I wholeheartedly agree with Susan on this and I have recently been more upfront on confronting resistance rather than working around it. In the past I was inclined to just stop recruiting volunteers for areas that didn't support them well (and tell the manager concerned why I wasn't recruiting). These days I am much more likely to be direct. Recently I addressed some inappropriate behaviour by paid staff by asking them "Do you want the volunteer to leave? Because she should...," and then describing the issue. This was much better than a generic "you need to do more to support your volunteers..." as it provided concrete examples of what was wrong. Standard performance management, really - and if the behaviour does happen again, I'll take it further. As Susan has said elsewhere, resistance or conflict is sometimes the result of ignorance rather than perceived threat or even philosophical disagreement.

Posted on 4 October 2007 by Teri, Dayton OH USA
Sometimes announcing a "Fresh Start" for your program can work wonders. Try bringing your seasoned volunteers onto an advisory team (make sure they understand that you have no obligation to actually use their advice) with other problem and supportive staff members. If people feel that a reorganization or redefinition of jobs was their idea, or involved their input, it is easier to get buy in. In this situation your staff can have a chance to more fully see where changes need to be made--even if the change is theirs to make.

Posted on 3 October 2007 by Debra Savitt, Supervisor, Volunteer Resources, Jewish Family and Children's Service, Minneapolis, MN USA
I feel blessed to work for an agency that truly values the contribution of our volunteers and, understands the worth and return on investment of our volunteers. We could not do what we do without our volunteers.  The dilemma we face is presenting the challenges that arise in the lives of many of our client groups without scaring the volunteers away. So many volunteers have only the best of intentions, but when the going gets tough, many volunteers bail. Bottom line is the administration and staff are supportive of what we in Volunteer Resources do every day.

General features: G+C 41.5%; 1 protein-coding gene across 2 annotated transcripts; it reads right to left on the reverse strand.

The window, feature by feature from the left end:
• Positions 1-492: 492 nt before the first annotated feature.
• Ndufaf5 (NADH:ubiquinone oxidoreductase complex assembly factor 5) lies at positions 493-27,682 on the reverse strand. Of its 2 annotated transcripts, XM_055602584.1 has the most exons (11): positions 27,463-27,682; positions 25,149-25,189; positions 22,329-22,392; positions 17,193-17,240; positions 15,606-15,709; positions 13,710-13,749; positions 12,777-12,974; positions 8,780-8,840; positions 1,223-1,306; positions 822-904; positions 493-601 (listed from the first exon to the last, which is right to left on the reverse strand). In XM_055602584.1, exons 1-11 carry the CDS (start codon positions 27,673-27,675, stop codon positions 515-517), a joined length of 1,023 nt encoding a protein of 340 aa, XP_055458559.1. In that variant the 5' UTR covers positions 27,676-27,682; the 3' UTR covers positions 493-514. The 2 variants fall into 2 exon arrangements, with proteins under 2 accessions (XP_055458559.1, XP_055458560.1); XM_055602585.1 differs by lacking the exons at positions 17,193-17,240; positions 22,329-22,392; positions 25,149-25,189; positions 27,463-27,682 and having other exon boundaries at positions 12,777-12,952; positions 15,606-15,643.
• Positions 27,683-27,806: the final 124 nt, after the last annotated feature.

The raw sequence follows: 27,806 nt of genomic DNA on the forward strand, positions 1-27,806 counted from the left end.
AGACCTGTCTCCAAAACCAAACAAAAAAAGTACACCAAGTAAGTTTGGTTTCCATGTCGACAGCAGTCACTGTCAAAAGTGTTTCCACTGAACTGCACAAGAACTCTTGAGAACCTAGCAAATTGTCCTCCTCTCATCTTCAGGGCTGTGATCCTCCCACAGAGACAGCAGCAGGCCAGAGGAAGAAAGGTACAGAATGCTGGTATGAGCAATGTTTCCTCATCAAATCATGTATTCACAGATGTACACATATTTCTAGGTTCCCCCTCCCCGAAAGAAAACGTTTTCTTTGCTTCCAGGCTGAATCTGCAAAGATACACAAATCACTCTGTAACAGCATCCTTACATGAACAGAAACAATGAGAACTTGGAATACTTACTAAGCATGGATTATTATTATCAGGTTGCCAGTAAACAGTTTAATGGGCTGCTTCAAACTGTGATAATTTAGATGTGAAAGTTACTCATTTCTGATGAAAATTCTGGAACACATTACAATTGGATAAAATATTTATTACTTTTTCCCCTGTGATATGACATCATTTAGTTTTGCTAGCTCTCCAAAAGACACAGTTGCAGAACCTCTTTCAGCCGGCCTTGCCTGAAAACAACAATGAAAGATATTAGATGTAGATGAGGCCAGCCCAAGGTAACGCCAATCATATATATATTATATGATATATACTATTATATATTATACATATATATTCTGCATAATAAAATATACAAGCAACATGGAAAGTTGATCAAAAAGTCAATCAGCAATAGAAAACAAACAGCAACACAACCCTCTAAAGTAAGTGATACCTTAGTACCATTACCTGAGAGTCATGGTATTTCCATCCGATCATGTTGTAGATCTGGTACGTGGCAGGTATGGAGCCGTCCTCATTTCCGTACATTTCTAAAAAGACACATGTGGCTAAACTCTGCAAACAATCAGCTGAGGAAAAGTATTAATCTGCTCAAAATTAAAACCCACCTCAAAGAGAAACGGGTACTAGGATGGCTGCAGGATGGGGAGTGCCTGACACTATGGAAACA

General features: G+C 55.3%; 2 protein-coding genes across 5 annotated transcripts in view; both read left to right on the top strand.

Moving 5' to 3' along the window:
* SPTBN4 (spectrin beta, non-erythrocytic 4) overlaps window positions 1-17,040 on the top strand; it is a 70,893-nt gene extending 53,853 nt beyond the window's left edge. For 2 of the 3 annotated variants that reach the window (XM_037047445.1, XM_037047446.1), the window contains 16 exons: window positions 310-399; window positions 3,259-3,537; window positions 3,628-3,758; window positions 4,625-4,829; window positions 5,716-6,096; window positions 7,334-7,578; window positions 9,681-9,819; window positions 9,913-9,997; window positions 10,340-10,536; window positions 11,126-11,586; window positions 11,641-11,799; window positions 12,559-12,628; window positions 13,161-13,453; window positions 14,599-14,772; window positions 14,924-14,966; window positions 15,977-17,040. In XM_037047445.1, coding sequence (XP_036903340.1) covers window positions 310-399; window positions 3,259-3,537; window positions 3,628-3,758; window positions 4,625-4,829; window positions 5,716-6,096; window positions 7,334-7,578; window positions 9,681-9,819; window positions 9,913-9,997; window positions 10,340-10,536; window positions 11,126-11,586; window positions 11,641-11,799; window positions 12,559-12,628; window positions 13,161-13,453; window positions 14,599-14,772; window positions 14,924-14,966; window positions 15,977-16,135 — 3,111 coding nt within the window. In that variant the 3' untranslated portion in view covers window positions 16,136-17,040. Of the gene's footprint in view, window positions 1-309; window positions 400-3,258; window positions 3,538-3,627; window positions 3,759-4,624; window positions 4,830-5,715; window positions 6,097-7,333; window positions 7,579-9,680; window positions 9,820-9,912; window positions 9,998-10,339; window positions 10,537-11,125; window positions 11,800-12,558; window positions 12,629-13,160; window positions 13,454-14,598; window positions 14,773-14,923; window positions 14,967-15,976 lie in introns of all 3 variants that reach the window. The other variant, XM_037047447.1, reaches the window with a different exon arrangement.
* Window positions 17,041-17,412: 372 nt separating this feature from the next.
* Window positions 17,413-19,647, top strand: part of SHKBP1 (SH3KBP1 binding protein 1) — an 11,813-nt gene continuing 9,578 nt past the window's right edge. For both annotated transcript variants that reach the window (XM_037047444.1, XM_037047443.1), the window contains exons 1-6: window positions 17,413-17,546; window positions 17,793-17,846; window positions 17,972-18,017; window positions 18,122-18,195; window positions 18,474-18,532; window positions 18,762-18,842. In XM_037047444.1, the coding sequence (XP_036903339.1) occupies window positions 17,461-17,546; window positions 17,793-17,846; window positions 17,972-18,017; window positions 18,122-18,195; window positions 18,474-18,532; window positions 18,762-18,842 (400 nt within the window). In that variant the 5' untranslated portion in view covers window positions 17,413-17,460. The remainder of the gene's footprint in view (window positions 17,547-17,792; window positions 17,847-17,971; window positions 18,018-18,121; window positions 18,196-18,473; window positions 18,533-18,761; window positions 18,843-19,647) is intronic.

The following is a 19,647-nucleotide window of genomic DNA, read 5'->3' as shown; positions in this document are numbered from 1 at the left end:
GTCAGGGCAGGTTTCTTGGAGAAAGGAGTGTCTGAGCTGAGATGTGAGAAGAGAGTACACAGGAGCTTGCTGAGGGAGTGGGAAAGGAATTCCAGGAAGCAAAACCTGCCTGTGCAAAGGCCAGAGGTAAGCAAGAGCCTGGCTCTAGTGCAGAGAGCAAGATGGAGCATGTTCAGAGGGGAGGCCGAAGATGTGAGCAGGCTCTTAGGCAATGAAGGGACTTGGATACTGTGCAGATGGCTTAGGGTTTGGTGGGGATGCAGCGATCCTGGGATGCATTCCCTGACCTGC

Posted on 3 October 2007 by Shirley Kirkpatrick, OASIS Education Center, Manager - Volunteer Programs, Eugene, OR USA
I did indeed leave a job because of how undervalued and unacknowledged the volunteers were by the paid staff. The worst was the top management. Hard as I tried, I was met with resistance at every turn. I chose to leave the organization because in my gut I knew I could not in good conscience recruit volunteers only to have them be treated as less-than-desirables. I tried working with staff, educating them on the benefits of having incredibly talented and knowledgeable volunteers. They were too scared and intimidated by top level management to see what a valuable asset we had. I gave it a year and then left. Most of the volunteers have left as well.

Posted on 3 October 2007 by Virginia Norris, Silverado Hospice, Volunteer Coordinator, Simi Valley, CA USA
We had a problem with volunteers being treated by some employees as second class citizens in our office. With the approval of my supervisor, I put together an in-service on how to treat volunteers. I invited the boss in the corporate office, and he came. Since then there has been a 180 degree change in the office. I liked the idea from the article about noticing and reinforcing the positive change.

Posted on 3 October 2007 by Lea Taddonio, National Tropical Botanical Garden, Volunteer Coordinator, Kalaheo Hawaii
I have an issue where established volunteers create an unwelcoming atmosphere for new participants in a certain department. Many of these volunteers have been here for twenty years which makes the change process slow. I have begun using honesty as the best policy with newbies placed in this department. Some fit in with the group mentality and some do not and request transfer. The problem is that the newbies who don't fit in often have the best and most creative ideas. However, they don't want to bang their head against the wall during their free time. My challenge is how do I keep creative, fresh volunteers to change to group dynamic when they can clearly use their talents in other areas of the organization with limited drama.

Posted on 3 October 2007 by Pat Bubb, Retired HR Manager, Basking Ridge, NJ USA
I think any organization that truly values volunteers will require paid management support through their job descriptions and performance evaluations. Otherwise, the commitment does not have sufficient "teeth" to be successful and satisfying for everyone.

Posted on 3 October 2007 by Lise, GSHFH, Volunteer Coordinator, Springfield USA
It is so important to bring these issues out as soon as they appear. We are all faced with some level of this problem. I know I have veteran volunteer who do not always believe that others can gain the skills needed to do the job. Talking about it with our executive director was helpful and a start to trying to fix the problem. COMUNICATION IS KEY!

Posted on 3 October 2007 by Dan, UWEX, Agent, Medford USA
I agree we have this moral obligation. I am concerned also about how volunteers treat each other. Our executive board is all volunteer but sometimes individual members or coalitions of members speak or act in ways that are reason for other volunteers to take offense. As the only paid professional of this organization, I find myself seeking to help them see how to respect each other even when there are conflicting opinions. This is the most significant volunteer challenge I face.